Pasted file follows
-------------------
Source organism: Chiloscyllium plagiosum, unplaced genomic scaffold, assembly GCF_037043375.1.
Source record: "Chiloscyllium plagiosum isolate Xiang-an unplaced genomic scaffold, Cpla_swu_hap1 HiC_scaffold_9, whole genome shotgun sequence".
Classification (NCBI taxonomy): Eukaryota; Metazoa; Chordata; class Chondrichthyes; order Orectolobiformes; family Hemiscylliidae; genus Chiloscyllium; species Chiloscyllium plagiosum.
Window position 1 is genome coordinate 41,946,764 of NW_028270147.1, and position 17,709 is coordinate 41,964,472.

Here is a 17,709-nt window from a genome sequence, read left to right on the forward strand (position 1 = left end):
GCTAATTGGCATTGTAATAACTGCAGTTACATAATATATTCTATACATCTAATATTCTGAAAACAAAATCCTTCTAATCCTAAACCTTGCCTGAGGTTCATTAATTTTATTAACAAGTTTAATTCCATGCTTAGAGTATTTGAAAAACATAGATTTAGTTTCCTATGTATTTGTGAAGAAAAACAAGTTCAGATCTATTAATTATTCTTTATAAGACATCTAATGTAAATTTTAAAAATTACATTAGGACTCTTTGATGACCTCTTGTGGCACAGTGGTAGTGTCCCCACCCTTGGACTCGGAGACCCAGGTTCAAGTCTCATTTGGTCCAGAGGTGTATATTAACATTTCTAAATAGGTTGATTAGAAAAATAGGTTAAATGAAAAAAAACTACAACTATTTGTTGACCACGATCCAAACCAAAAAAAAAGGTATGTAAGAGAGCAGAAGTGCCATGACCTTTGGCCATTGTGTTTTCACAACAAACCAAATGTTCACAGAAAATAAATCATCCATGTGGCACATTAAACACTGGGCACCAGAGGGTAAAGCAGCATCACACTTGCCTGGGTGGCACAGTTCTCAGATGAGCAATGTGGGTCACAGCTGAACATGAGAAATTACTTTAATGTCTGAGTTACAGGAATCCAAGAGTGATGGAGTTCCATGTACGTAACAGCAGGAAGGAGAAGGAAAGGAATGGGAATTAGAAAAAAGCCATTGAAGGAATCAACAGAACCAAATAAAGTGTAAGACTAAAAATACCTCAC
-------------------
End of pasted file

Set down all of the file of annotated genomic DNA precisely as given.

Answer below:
Source organism: Chiloscyllium plagiosum, unplaced genomic scaffold, assembly GCF_037043375.1.
Source record: "Chiloscyllium plagiosum isolate Xiang-an unplaced genomic scaffold, Cpla_swu_hap1 HiC_scaffold_9, whole genome shotgun sequence".
Classification (NCBI taxonomy): Eukaryota; Metazoa; Chordata; class Chondrichthyes; order Orectolobiformes; family Hemiscylliidae; genus Chiloscyllium; species Chiloscyllium plagiosum.
Window position 1 is genome coordinate 41,946,764 of NW_028270147.1, and position 17,709 is coordinate 41,964,472.

Here is a 17,709-nt window from a genome sequence, read left to right on the forward strand (position 1 = left end):
GCTAATTGGCATTGTAATAACTGCAGTTACATAATATATTCTATACATCTAATATTCTGAAAACAAAATCCTTCTAATCCTAAACCTTGCCTGAGGTTCATTAATTTTATTAACAAGTTTAATTCCATGCTTAGAGTATTTGAAAAACATAGATTTAGTTTCCTATGTATTTGTGAAGAAAAACAAGTTCAGATCTATTAATTATTCTTTATAAGACATCTAATGTAAATTTTAAAAATTACATTAGGACTCTTTGATGACCTCTTGTGGCACAGTGGTAGTGTCCCCACCCTTGGACTCGGAGACCCAGGTTCAAGTCTCATTTGGTCCAGAGGTGTATATTAACATTTCTAAATAGGTTGATTAGAAAAATAGGTTAAATGAAAAAAAACTACAACTATTTGTTGACCACGATCCAAACCAAAAAAAAAGGTATGTAAGAGAGCAGAAGTGCCATGACCTTTGGCCATTGTGTTTTCACAACAAACCAAATGTTCACAGAAAATAAATCATCCATGTGGCACATTAAACACTGGGCACCAGAGGGTAAAGCAGCATCACACTTGCCTGGGTGGCACAGTTCTCAGATGAGCAATGTGGGTCACAGCTGAACATGAGAAATTACTTTAATGTCTGAGTTACAGGAATCCAAGAGTGATGGAGTTCCATGTACGTAACAGCAGGAAGGAGAAGGAAAGGAATGGGAATTAGAAAAAAGCCATTGAAGGAATCAACAGAACCAAATAAAGTGTAAGACTAAAAATACCTCAC